SmartKom

At Ubicomp 2007, there was a book stand by Springer just outside the conference room. On the last day, the volunteer behind the stand told me that I could choose one of the books that were still lying there. I didn’t see anything interesting at first. Since a few people at our institute are working on multimodal systems, I picked the book SmartKom: Foundations of Multimodal Dialogue Systems.

 

During the holidays, I read the first part of the book and noticed the book was relevant for me after all. SmartKom was a large four-year project about multimodal dialogue systems. They developed a system that provides symmetric multimodality in a mixed-initiative dialogue system with an embodied conversational agent. There is also a follow-up project that should ends in 2007: SmartWeb. SmartWeb goes beyond SmartKom in supporting open-domain question answering using the entire (Semantic) Web as its knowledge base.

Symmetric multimodality means that every input mode (e.g. speech, gesture, facial expression) is also available for output, and vice versa. Multimodal interaction is one way to make interaction between humans and computers more intuitive. Human dialogue is not only based on speech but also on nonverbal communication such as gesture, gaze, facial expression, and body posture. One of the major characteristics of human-human interaction is the coordinated use of different modalities (e.g. allowing all modalities to refer to or depend upon each other). Symmetric multimodality combined with a mixed-initiative conversational agent results in more intuitive interaction. The SmartKom systems reduces recognition errors by modality fusion. By considering multiple input modalities together (e.g. speech, facial expression and gesture), the system can more correctly estimate the user’s intention.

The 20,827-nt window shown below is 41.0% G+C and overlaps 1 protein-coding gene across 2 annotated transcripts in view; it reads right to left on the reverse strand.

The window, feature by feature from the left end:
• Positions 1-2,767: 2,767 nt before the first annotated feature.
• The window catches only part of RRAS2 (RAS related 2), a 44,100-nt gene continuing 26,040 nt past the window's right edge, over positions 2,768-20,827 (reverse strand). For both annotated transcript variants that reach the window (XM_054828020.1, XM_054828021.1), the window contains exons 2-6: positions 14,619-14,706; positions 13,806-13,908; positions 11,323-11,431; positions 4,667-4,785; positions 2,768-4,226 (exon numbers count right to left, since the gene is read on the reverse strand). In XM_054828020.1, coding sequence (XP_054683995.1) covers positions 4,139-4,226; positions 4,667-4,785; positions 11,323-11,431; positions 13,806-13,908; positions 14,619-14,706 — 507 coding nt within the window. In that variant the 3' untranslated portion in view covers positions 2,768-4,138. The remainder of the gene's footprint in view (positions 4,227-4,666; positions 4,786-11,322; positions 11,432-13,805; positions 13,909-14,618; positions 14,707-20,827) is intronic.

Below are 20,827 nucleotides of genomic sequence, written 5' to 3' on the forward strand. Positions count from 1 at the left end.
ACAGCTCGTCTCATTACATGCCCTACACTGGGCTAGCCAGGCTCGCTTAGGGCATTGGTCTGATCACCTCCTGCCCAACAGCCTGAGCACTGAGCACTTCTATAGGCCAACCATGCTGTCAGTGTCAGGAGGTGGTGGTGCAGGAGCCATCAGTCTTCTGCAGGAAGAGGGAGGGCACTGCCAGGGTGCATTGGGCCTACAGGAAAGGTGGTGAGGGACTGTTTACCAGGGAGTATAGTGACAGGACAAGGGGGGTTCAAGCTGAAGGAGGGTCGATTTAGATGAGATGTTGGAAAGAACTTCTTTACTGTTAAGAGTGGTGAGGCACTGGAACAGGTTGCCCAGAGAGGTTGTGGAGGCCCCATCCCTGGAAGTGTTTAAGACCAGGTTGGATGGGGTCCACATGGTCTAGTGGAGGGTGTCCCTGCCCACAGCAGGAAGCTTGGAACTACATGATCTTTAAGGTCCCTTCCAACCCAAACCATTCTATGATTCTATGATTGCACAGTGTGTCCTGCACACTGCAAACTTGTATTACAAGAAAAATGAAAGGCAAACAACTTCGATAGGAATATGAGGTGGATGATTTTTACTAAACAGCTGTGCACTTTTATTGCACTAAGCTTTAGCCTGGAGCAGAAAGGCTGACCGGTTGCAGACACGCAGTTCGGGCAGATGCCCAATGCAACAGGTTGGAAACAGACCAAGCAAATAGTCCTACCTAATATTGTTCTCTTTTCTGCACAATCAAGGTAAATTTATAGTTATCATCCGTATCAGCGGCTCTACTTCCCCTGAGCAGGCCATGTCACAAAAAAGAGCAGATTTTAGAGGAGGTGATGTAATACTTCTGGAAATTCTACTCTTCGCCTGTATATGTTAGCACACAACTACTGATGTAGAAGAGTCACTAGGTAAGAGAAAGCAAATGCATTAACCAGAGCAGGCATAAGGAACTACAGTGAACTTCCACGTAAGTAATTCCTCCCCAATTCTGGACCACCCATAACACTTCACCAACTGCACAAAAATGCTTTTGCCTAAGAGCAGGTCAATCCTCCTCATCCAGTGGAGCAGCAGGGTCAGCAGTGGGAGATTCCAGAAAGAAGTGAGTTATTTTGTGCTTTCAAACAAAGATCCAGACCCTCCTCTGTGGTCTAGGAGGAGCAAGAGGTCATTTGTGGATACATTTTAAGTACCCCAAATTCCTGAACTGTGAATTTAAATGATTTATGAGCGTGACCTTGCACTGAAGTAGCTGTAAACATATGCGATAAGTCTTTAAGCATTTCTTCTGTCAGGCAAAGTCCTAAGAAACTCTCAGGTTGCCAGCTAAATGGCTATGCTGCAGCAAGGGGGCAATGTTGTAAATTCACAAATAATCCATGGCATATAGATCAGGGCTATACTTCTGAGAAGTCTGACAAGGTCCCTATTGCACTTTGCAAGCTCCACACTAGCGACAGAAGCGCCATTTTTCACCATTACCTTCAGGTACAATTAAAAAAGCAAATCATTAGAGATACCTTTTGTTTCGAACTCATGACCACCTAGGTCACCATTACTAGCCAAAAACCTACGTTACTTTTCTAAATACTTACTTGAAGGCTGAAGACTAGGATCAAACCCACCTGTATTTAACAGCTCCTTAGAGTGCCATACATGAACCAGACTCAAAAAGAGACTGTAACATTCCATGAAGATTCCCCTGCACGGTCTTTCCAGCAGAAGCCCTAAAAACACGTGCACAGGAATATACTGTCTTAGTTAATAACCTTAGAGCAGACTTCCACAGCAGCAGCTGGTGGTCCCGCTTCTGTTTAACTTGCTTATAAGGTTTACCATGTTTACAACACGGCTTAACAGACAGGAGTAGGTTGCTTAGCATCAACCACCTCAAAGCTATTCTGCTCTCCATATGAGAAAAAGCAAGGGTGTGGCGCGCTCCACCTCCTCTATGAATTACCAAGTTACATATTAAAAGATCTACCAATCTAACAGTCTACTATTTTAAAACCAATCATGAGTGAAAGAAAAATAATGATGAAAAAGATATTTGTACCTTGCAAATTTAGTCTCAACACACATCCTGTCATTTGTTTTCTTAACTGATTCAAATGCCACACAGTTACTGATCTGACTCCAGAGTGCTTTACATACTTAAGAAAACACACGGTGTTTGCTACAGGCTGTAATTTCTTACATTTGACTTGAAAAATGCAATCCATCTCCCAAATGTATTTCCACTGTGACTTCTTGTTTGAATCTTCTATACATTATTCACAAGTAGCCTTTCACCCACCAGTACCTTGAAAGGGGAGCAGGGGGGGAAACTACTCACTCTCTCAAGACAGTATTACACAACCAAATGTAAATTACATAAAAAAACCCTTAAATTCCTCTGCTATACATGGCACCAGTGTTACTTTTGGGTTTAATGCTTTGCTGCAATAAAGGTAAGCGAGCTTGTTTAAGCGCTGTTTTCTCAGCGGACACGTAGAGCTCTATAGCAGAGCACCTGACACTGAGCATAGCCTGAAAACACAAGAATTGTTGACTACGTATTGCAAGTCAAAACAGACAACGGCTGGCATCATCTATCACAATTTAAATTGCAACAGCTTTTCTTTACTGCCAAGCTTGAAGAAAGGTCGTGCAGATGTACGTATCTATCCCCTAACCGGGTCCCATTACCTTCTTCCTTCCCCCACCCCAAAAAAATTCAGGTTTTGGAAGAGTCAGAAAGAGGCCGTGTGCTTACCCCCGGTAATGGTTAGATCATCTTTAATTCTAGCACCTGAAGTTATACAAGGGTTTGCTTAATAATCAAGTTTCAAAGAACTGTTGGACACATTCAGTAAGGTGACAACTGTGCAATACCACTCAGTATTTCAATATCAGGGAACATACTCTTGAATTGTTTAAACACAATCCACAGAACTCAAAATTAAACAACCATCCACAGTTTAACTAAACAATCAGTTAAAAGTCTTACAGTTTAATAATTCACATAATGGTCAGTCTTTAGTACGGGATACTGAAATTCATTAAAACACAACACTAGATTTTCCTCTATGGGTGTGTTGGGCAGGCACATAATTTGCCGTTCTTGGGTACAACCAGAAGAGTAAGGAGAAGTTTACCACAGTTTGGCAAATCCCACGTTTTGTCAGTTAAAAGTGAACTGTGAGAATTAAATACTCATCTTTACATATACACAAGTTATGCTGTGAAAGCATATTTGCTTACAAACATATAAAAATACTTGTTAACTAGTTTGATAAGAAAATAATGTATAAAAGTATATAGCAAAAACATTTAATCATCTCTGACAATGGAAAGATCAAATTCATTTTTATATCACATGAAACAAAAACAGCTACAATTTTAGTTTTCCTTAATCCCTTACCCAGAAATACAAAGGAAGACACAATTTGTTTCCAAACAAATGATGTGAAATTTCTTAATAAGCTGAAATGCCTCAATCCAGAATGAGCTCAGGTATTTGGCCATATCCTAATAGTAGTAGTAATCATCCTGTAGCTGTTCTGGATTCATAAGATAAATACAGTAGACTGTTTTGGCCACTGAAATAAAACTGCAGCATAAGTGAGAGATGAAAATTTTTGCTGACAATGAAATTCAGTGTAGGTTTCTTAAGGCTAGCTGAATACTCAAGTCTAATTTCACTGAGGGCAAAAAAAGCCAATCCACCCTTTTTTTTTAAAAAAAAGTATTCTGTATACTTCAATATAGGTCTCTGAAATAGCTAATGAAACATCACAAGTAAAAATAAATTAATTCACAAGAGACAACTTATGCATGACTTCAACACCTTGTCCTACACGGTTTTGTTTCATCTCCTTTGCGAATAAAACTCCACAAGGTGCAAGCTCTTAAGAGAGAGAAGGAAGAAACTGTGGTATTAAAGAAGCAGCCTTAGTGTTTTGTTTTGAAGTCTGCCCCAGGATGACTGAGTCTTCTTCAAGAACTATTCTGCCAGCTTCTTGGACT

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SmartKom has been used in several application scenarios: in public telephone booths, home entertainment systems, mobile systems and in a car environment. The last part of the book discusses techniques to evaluate multimodal dialogue systems, which should be an interesting read.

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